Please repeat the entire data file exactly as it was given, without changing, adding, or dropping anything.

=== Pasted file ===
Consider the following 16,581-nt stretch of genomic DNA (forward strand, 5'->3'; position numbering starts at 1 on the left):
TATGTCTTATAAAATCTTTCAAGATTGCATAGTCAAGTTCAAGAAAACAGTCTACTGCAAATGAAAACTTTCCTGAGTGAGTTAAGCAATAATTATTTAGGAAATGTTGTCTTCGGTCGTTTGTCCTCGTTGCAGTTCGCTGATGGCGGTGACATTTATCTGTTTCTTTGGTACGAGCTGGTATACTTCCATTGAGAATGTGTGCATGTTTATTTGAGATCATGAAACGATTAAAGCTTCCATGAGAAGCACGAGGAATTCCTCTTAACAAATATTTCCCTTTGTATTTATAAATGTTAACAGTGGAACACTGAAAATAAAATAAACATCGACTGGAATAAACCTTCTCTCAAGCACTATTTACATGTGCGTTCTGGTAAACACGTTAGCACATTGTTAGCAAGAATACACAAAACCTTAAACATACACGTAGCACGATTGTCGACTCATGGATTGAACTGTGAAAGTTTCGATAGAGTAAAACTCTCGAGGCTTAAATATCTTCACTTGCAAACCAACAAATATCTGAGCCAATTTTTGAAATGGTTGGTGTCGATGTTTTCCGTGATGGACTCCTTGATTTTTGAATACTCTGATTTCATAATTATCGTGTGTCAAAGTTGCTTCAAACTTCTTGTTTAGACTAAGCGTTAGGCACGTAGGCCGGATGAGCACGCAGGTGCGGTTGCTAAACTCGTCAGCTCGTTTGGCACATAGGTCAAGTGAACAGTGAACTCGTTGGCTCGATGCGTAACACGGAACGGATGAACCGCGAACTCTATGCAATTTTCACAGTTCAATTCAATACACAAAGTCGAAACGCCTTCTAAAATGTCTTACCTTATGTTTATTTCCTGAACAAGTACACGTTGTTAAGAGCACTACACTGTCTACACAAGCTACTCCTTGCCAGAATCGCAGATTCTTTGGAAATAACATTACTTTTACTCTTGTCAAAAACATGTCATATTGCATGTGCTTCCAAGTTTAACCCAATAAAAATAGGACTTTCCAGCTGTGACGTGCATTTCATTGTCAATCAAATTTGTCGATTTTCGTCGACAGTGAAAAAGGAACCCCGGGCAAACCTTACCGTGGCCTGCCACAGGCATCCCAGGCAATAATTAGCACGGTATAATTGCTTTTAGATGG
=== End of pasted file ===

Consider the following 16,581-nt stretch of genomic DNA (forward strand, 5'->3'; position numbering starts at 1 on the left):
TATGTCTTATAAAATCTTTCAAGATTGCATAGTCAAGTTCAAGAAAACAGTCTACTGCAAATGAAAACTTTCCTGAGTGAGTTAAGCAATAATTATTTAGGAAATGTTGTCTTCGGTCGTTTGTCCTCGTTGCAGTTCGCTGATGGCGGTGACATTTATCTGTTTCTTTGGTACGAGCTGGTATACTTCCATTGAGAATGTGTGCATGTTTATTTGAGATCATGAAACGATTAAAGCTTCCATGAGAAGCACGAGGAATTCCTCTTAACAAATATTTCCCTTTGTATTTATAAATGTTAACAGTGGAACACTGAAAATAAAATAAACATCGACTGGAATAAACCTTCTCTCAAGCACTATTTACATGTGCGTTCTGGTAAACACGTTAGCACATTGTTAGCAAGAATACACAAAACCTTAAACATACACGTAGCACGATTGTCGACTCATGGATTGAACTGTGAAAGTTTCGATAGAGTAAAACTCTCGAGGCTTAAATATCTTCACTTGCAAACCAACAAATATCTGAGCCAATTTTTGAAATGGTTGGTGTCGATGTTTTCCGTGATGGACTCCTTGATTTTTGAATACTCTGATTTCATAATTATCGTGTGTCAAAGTTGCTTCAAACTTCTTGTTTAGACTAAGCGTTAGGCACGTAGGCCGGATGAGCACGCAGGTGCGGTTGCTAAACTCGTCAGCTCGTTTGGCACATAGGTCAAGTGAACAGTGAACTCGTTGGCTCGATGCGTAACACGGAACGGATGAACCGCGAACTCTATGCAATTTTCACAGTTCAATTCAATACACAAAGTCGAAACGCCTTCTAAAATGTCTTACCTTATGTTTATTTCCTGAACAAGTACACGTTGTTAAGAGCACTACACTGTCTACACAAGCTACTCCTTGCCAGAATCGCAGATTCTTTGGAAATAACATTACTTTTACTCTTGTCAAAAACATGTCATATTGCATGTGCTTCCAAGTTTAACCCAATAAAAATAGGACTTTCCAGCTGTGACGTGCATTTCATTGTCAATCAAATTTGTCGATTTTCGTCGACAGTGAAAAAGGAACCCCGGGCAAACCTTACCGTGGCCTGCCACAGGCATCCCAGGCAATAATTAGCACGGTATAATTGCTTTTAGATGG